Of course, the Rules do permit computer-only calculations of results but only if the Rule regarding such calculations is followed explicitly. Among the requirements of that Rule are the one referenced above: that the Organizing Member be responsible for the accuracy of the results, including the computer software and the data entry. Even in that case, however, the function of inspection is preserved as the marks are displayed openly to the Referee and the audience as referenced above. See, Rule 357 Paragraph 4 (2002 Special Regulations Figure Skating), Rule 547 Paragraph 4 (2002 Special Regulations Ice Dancing), and Rule 742 Paragraph 4 (2002 Special Regulations Synchronized Skating).
ProtocolThe Rules require that the a protocol must be published at every competition conducted under the auspices of the ISU. Among other things, that document is required to include the final order of the competitors with particulars of their placings, marks and points [emphasis added]. See, Rule 366 Paragraph 1 (2002 Special Regulations Figure Skating), Rule 550 Paragraph 1 (2002 Special Regulations Ice Dancing), and Rule 752 Paragraph 1 (2002 Special Regulations Synchronized Skating).
Event Review Meeting / Classification ListThe heart of ISU Communication No. 1197 is elimination of all procedures relating to the Event Review Meeting which would make it possible for a Referee to identify improper conduct of Judges such as was determined by the Council to have occurred during the Pairs event at the 2002 Olympic Winter Games held in Salt Lake City. Specifically, the Rules continue to require that the Referee conduct the Event Review Meeting in the context of having examined, and having delivered to all of the Judges, a copy of the classification list. See, Rule 412 Paragraph 3 and 6 (2002 Special Regulations Figure Skating), Rule 583 Paragraphs 3 and 6 (2002 Special Regulations Ice Dancing), and Rule 809 Paragraphs 3 and 6 (2002 Special Regulations Synchronized Skating).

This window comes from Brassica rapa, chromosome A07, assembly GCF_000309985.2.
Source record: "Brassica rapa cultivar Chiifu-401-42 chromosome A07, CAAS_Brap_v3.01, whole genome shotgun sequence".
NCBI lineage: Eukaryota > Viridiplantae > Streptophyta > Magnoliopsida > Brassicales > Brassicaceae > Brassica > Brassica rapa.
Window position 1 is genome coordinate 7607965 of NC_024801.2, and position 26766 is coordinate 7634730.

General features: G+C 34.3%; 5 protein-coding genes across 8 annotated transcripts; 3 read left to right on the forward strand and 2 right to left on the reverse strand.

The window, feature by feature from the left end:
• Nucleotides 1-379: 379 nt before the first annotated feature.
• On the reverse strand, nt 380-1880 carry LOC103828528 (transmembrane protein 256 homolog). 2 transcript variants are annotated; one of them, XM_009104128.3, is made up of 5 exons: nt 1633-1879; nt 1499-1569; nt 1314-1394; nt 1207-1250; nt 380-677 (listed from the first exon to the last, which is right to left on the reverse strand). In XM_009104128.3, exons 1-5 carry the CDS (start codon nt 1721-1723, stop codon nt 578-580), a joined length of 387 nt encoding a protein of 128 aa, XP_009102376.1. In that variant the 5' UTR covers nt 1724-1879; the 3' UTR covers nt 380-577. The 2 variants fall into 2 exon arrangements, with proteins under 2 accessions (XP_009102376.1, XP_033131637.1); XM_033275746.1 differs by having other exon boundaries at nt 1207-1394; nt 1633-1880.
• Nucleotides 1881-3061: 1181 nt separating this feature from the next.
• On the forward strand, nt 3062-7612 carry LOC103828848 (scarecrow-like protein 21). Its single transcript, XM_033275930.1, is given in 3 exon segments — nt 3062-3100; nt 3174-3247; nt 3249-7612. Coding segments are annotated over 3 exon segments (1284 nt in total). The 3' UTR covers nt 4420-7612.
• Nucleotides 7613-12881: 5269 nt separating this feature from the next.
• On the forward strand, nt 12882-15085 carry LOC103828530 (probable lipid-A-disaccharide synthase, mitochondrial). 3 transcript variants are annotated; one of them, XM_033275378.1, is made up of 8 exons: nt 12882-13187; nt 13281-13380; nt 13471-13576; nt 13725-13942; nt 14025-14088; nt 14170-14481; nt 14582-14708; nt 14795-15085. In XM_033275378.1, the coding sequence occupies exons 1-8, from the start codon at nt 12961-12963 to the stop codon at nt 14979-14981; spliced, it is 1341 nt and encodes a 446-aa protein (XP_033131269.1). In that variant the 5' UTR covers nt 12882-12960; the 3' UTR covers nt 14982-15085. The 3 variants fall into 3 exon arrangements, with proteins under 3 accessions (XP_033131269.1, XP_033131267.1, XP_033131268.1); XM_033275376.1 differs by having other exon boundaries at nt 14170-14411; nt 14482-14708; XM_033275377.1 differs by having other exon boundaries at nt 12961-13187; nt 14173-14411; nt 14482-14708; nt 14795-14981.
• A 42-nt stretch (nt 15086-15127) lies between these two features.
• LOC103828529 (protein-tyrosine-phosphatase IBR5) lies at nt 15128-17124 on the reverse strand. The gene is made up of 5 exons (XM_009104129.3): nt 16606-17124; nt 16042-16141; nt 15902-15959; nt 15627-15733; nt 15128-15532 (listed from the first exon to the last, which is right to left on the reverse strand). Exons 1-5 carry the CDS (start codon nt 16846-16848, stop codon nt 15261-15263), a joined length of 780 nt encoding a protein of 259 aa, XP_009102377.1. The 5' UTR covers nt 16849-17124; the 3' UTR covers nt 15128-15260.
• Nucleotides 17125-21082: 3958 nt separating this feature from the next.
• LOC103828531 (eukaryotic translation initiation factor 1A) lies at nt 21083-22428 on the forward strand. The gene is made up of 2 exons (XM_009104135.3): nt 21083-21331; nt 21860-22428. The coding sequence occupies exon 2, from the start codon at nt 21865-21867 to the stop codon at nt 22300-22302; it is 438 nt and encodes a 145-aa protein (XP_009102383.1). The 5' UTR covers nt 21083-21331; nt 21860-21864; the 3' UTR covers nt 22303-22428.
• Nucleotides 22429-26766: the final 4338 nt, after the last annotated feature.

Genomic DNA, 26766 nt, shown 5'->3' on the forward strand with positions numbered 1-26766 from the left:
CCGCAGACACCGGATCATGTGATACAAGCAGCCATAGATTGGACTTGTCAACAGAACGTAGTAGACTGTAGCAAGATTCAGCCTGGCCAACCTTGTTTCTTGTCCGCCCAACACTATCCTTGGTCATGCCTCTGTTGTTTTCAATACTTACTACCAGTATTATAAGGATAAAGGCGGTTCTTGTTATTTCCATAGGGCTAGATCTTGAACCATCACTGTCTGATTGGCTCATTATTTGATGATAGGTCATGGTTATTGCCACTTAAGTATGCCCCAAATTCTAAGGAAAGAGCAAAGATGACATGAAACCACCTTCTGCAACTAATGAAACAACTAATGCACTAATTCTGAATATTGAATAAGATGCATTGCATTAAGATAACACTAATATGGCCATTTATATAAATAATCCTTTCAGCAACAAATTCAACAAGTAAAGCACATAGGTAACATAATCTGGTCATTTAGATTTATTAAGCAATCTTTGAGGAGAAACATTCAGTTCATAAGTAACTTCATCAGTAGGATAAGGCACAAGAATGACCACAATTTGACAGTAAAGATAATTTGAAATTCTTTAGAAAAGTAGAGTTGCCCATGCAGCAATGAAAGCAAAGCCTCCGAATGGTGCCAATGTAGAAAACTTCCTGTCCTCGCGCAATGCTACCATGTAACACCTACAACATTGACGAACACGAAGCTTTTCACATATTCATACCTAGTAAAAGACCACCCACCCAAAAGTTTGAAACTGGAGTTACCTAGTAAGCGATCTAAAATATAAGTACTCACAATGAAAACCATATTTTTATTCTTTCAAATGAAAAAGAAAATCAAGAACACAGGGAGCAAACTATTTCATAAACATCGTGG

The content of the classification list is specified clearly and requires that the placements of all Judges be shown with respect to each competitor. Indeed, the Referee is not able to fulfill the obligations specified in the Rules if that information is not provided. While the classification list as illustrated in the Rules only shows placements and not marks, the Referee must have access even to those in order to complete the annotated form of the classification list which the Referee the Rules require to be included in the Referees combined report. See, Rule 420, Paragraphs 1, 2, 5 and 6 (2002 Special Regulations Figure Skating), Rule 587, Paragraphs 1, 2, 4, 5 and 6 (2002 Special Regulations Ice Dancing), and Rule 814, Paragraphs 1, 2, 5 and 6 (2002 Special Regulations Synchronized Skating).